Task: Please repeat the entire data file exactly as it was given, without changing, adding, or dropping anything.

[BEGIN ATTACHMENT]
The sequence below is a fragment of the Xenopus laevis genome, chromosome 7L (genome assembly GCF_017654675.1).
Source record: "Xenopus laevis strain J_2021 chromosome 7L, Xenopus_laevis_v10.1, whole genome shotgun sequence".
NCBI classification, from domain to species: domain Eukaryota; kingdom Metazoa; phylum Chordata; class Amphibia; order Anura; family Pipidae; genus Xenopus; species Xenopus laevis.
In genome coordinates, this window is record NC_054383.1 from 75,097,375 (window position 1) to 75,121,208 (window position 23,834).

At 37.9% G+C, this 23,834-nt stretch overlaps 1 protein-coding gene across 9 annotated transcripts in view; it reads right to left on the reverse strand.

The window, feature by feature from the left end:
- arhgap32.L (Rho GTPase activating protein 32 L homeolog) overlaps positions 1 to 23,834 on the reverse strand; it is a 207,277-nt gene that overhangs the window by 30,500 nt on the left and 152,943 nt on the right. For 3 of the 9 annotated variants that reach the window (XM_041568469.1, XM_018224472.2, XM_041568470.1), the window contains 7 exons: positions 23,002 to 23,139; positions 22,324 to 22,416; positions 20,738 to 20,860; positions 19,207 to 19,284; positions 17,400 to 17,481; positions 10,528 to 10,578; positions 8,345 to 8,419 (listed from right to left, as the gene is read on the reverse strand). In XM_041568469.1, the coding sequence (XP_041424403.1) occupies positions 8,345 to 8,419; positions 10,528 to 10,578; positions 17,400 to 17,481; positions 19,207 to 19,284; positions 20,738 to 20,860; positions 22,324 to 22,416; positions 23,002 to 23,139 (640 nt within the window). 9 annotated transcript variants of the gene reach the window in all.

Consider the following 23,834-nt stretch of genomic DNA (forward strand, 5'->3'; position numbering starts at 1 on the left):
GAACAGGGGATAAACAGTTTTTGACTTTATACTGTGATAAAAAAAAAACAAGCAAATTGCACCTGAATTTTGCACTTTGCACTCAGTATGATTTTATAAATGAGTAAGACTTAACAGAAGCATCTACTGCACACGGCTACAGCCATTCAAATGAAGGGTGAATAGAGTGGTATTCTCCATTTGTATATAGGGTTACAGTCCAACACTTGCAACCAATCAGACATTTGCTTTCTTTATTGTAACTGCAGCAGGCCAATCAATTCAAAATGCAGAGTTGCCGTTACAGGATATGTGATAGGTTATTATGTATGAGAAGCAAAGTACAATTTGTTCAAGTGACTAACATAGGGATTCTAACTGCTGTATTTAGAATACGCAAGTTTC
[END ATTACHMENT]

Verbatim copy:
The sequence below is a fragment of the Xenopus laevis genome, chromosome 7L (genome assembly GCF_017654675.1).
Source record: "Xenopus laevis strain J_2021 chromosome 7L, Xenopus_laevis_v10.1, whole genome shotgun sequence".
NCBI classification, from domain to species: domain Eukaryota; kingdom Metazoa; phylum Chordata; class Amphibia; order Anura; family Pipidae; genus Xenopus; species Xenopus laevis.
In genome coordinates, this window is record NC_054383.1 from 75,097,375 (window position 1) to 75,121,208 (window position 23,834).

At 37.9% G+C, this 23,834-nt stretch overlaps 1 protein-coding gene across 9 annotated transcripts in view; it reads right to left on the reverse strand.

The window, feature by feature from the left end:
- arhgap32.L (Rho GTPase activating protein 32 L homeolog) overlaps positions 1 to 23,834 on the reverse strand; it is a 207,277-nt gene that overhangs the window by 30,500 nt on the left and 152,943 nt on the right. For 3 of the 9 annotated variants that reach the window (XM_041568469.1, XM_018224472.2, XM_041568470.1), the window contains 7 exons: positions 23,002 to 23,139; positions 22,324 to 22,416; positions 20,738 to 20,860; positions 19,207 to 19,284; positions 17,400 to 17,481; positions 10,528 to 10,578; positions 8,345 to 8,419 (listed from right to left, as the gene is read on the reverse strand). In XM_041568469.1, the coding sequence (XP_041424403.1) occupies positions 8,345 to 8,419; positions 10,528 to 10,578; positions 17,400 to 17,481; positions 19,207 to 19,284; positions 20,738 to 20,860; positions 22,324 to 22,416; positions 23,002 to 23,139 (640 nt within the window). 9 annotated transcript variants of the gene reach the window in all.

Consider the following 23,834-nt stretch of genomic DNA (forward strand, 5'->3'; position numbering starts at 1 on the left):
GAACAGGGGATAAACAGTTTTTGACTTTATACTGTGATAAAAAAAAAACAAGCAAATTGCACCTGAATTTTGCACTTTGCACTCAGTATGATTTTATAAATGAGTAAGACTTAACAGAAGCATCTACTGCACACGGCTACAGCCATTCAAATGAAGGGTGAATAGAGTGGTATTCTCCATTTGTATATAGGGTTACAGTCCAACACTTGCAACCAATCAGACATTTGCTTTCTTTATTGTAACTGCAGCAGGCCAATCAATTCAAAATGCAGAGTTGCCGTTACAGGATATGTGATAGGTTATTATGTATGAGAAGCAAAGTACAATTTGTTCAAGTGACTAACATAGGGATTCTAACTGCTGTATTTAGAATACGCAAGTTTC